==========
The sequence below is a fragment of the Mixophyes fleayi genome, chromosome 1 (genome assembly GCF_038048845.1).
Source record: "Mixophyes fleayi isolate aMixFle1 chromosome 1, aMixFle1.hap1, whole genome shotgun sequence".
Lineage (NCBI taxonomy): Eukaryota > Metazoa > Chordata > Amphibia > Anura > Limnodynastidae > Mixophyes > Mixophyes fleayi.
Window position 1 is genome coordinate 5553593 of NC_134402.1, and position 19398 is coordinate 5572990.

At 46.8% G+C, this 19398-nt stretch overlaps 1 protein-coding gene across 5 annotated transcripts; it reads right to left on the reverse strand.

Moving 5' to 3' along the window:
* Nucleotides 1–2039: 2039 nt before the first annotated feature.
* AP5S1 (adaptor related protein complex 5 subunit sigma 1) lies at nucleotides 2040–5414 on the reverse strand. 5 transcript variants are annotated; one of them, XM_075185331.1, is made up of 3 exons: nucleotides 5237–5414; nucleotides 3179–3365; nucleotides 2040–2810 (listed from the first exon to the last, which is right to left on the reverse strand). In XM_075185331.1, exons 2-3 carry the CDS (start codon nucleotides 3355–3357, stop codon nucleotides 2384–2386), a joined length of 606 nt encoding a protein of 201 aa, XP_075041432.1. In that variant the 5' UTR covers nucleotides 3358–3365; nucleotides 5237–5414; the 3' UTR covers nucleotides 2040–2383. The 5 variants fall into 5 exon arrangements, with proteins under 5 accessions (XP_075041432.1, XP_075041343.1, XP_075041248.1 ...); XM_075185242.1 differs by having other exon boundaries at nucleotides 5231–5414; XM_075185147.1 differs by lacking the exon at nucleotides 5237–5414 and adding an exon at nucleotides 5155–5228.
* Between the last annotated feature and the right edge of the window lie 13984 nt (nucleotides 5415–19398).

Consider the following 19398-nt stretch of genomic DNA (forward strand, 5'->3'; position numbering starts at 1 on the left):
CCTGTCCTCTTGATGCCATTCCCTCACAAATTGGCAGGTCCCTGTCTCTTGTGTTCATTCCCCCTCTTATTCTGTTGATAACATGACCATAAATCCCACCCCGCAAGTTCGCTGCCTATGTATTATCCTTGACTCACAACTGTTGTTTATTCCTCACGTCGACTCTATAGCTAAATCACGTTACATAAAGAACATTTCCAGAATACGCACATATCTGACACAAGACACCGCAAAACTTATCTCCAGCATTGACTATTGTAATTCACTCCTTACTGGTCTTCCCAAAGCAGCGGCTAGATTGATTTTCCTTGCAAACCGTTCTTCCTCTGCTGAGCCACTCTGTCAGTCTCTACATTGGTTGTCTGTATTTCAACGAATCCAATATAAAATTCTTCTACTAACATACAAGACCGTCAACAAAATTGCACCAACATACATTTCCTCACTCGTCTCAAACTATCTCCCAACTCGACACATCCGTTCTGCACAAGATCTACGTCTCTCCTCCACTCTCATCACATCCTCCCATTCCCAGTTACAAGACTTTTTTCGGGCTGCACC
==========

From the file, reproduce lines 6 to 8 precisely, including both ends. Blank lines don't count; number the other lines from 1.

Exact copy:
Moving 5' to 3' along the window:
* Nucleotides 1–2039: 2039 nt before the first annotated feature.
* AP5S1 (adaptor related protein complex 5 subunit sigma 1) lies at nucleotides 2040–5414 on the reverse strand. 5 transcript variants are annotated; one of them, XM_075185331.1, is made up of 3 exons: nucleotides 5237–5414; nucleotides 3179–3365; nucleotides 2040–2810 (listed from the first exon to the last, which is right to left on the reverse strand). In XM_075185331.1, exons 2-3 carry the CDS (start codon nucleotides 3355–3357, stop codon nucleotides 2384–2386), a joined length of 606 nt encoding a protein of 201 aa, XP_075041432.1. In that variant the 5' UTR covers nucleotides 3358–3365; nucleotides 5237–5414; the 3' UTR covers nucleotides 2040–2383. The 5 variants fall into 5 exon arrangements, with proteins under 5 accessions (XP_075041432.1, XP_075041343.1, XP_075041248.1 ...); XM_075185242.1 differs by having other exon boundaries at nucleotides 5231–5414; XM_075185147.1 differs by lacking the exon at nucleotides 5237–5414 and adding an exon at nucleotides 5155–5228.